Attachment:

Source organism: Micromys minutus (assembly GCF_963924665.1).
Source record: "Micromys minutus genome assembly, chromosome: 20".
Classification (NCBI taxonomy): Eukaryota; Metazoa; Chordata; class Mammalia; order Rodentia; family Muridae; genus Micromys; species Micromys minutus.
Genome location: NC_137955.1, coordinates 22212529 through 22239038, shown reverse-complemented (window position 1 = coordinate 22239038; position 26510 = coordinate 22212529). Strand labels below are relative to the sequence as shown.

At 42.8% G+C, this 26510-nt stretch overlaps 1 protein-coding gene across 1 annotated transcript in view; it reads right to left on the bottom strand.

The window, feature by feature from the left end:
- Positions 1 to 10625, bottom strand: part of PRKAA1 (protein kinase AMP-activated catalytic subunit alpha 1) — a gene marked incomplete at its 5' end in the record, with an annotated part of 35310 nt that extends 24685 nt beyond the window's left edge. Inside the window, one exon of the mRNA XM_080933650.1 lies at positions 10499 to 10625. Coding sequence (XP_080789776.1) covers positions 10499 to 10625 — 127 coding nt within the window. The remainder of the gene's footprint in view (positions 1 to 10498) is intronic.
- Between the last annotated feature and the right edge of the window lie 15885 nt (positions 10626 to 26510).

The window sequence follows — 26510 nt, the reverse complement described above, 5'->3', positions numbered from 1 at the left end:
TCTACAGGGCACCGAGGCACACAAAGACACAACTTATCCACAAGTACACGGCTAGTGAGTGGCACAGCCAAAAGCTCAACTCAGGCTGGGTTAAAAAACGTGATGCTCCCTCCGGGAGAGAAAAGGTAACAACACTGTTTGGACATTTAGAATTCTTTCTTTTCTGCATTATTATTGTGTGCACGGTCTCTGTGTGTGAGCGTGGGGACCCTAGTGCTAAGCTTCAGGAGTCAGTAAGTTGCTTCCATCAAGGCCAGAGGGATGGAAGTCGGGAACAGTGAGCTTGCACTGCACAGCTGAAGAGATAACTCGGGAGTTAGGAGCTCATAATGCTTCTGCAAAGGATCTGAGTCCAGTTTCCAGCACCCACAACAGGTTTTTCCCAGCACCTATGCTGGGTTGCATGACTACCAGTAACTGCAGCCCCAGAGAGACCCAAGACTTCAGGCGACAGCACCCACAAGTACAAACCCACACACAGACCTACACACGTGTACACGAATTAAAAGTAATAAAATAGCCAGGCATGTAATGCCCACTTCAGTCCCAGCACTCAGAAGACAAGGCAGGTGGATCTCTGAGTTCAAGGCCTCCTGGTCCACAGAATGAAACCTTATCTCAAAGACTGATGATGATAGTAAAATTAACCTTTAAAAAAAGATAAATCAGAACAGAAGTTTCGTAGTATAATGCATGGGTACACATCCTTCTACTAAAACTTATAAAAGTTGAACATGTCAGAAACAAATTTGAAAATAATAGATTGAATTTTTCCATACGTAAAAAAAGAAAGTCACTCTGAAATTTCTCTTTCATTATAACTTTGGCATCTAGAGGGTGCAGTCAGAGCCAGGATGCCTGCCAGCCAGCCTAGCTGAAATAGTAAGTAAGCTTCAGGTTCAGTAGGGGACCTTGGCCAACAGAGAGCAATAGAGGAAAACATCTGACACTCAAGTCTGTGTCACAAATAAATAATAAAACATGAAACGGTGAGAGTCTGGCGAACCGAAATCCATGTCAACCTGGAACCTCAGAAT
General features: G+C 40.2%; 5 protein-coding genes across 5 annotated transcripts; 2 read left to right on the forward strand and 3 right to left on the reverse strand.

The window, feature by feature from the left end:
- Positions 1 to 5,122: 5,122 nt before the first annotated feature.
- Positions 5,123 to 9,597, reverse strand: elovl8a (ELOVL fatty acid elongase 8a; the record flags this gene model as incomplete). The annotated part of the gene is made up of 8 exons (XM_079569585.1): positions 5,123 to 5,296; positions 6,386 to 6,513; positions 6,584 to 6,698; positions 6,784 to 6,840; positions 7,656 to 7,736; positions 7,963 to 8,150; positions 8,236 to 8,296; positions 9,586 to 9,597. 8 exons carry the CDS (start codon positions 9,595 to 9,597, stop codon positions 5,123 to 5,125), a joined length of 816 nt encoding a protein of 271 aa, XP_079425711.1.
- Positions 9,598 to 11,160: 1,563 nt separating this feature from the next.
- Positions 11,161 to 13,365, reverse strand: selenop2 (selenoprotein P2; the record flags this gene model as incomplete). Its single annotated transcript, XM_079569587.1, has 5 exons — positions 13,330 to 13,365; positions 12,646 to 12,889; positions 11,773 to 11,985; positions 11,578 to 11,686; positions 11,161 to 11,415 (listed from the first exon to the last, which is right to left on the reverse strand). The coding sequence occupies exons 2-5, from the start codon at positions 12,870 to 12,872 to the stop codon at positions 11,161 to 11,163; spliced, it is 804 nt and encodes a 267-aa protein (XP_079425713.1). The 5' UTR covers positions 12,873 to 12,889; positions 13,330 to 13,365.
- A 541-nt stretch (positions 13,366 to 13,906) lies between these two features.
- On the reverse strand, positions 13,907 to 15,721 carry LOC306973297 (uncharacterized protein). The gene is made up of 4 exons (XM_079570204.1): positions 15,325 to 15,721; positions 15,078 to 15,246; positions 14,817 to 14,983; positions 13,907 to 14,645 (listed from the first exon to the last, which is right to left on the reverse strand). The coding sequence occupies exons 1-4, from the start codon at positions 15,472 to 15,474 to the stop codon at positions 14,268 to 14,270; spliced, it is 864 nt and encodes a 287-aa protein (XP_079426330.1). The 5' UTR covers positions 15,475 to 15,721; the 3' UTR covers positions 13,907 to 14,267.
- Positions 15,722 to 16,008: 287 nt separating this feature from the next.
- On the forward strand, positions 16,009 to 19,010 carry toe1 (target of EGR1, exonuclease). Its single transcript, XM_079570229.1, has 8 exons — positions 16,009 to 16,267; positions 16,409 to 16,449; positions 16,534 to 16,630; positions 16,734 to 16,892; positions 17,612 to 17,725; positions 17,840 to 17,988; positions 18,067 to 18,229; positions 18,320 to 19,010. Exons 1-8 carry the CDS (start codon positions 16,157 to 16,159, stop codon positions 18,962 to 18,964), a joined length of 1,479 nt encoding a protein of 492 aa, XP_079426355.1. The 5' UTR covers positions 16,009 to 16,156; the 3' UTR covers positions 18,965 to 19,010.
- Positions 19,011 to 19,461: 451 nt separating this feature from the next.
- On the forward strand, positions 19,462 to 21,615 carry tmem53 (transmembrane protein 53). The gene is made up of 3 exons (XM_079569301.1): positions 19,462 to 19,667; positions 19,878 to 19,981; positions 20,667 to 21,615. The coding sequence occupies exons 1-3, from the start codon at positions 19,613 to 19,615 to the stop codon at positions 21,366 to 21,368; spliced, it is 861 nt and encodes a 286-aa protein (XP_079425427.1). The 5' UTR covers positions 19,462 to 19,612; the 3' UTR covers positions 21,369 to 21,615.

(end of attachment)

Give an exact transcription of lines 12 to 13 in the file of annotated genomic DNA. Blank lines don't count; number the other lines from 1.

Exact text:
The window, feature by feature from the left end:
- Positions 1 to 5,122: 5,122 nt before the first annotated feature.